other guidance to help mental health professionals, judges, law
enforcement officers, and others in the criminal justice system to
effectively use diversion programs for nonviolent offenders — and to
help the public to understand how these programs are good for
individuals, families, and communities.

These court-based programs can also give people with prior arrests who
are in recovery the opportunity to help others in similar situations.
Some are hired to help identify and work with those who have just
entered the system. These peers can more easily recognize the
circumstances involving mental health and substance use disorders that
can ultimately lead to an arrest. Their personal, lived experiences make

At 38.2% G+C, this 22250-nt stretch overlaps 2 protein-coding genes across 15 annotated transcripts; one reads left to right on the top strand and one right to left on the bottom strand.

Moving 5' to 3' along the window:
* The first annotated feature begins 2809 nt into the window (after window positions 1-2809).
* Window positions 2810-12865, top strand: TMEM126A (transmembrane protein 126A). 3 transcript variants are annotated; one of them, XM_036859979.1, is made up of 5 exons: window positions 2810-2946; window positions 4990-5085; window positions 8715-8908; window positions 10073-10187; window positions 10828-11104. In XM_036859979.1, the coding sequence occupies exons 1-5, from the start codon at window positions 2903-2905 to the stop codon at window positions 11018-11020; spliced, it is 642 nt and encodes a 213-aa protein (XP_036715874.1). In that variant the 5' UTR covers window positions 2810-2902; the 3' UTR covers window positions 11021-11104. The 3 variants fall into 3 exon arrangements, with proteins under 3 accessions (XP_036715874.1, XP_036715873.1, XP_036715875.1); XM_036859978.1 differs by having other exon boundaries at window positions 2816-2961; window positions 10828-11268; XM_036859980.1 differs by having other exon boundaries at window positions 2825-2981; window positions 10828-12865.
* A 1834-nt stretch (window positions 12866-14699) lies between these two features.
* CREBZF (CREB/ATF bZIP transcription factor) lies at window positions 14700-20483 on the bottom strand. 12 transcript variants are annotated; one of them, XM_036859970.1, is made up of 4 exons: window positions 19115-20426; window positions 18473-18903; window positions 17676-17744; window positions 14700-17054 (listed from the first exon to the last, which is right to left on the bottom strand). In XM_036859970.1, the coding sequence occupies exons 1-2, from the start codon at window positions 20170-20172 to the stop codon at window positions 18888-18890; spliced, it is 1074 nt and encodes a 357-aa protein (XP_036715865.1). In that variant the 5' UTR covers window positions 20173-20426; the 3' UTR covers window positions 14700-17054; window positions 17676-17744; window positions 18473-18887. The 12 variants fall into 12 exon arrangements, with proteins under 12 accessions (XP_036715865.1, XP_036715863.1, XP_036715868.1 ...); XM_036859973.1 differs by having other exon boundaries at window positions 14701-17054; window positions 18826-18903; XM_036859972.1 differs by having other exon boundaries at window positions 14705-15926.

them valuable members of the treatment team as mentors, volunteers, or
paid specialists.

Jail diversion starts the healing process
In the last and most serious arrest, Caldwell was incarcerated for 18
days, during which her attorney told her about a DUI and substance abuse
treatment program as a possible option for release. She applied and was
accepted into a program referred to by the Behavioral Health Treatment
Court in McMinnville, Tenn., a program supported by a SAMHSA grant. She
received a lesser charge and was released to a substance abuse treatment
rehabilitation clinic, where she spent 36 days working on her sobriety.
After that, Caldwell had to commit to an 18-month DUI program. It
provided outpatient treatment three times each week and talk therapy
with a supportive counselor. She also talked with the counselor
intermittently if she was struggling with an issue or with her sobriety.